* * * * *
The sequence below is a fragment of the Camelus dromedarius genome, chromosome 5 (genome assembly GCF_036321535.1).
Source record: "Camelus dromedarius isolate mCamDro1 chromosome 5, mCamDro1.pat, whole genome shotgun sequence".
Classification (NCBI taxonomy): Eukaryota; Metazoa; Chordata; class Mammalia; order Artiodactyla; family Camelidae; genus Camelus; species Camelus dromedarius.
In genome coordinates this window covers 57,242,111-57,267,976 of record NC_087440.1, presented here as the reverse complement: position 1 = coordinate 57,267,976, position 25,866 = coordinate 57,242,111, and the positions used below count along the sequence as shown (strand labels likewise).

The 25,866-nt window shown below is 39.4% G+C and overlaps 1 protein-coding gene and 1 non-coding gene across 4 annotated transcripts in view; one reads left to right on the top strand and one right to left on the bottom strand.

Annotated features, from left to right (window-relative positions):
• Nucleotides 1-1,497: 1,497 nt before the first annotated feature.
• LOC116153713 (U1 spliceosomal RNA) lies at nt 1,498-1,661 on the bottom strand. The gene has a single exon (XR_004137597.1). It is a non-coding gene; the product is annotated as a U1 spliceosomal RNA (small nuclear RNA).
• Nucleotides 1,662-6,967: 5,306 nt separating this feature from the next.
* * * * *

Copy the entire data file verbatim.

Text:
The sequence below is a fragment of the Camelus dromedarius genome, chromosome 5 (genome assembly GCF_036321535.1).
Source record: "Camelus dromedarius isolate mCamDro1 chromosome 5, mCamDro1.pat, whole genome shotgun sequence".
Classification (NCBI taxonomy): Eukaryota; Metazoa; Chordata; class Mammalia; order Artiodactyla; family Camelidae; genus Camelus; species Camelus dromedarius.
In genome coordinates this window covers 57,242,111-57,267,976 of record NC_087440.1, presented here as the reverse complement: position 1 = coordinate 57,267,976, position 25,866 = coordinate 57,242,111, and the positions used below count along the sequence as shown (strand labels likewise).

The 25,866-nt window shown below is 39.4% G+C and overlaps 1 protein-coding gene and 1 non-coding gene across 4 annotated transcripts in view; one reads left to right on the top strand and one right to left on the bottom strand.

Annotated features, from left to right (window-relative positions):
• Nucleotides 1-1,497: 1,497 nt before the first annotated feature.
• LOC116153713 (U1 spliceosomal RNA) lies at nt 1,498-1,661 on the bottom strand. The gene has a single exon (XR_004137597.1). It is a non-coding gene; the product is annotated as a U1 spliceosomal RNA (small nuclear RNA).
• Nucleotides 1,662-6,967: 5,306 nt separating this feature from the next.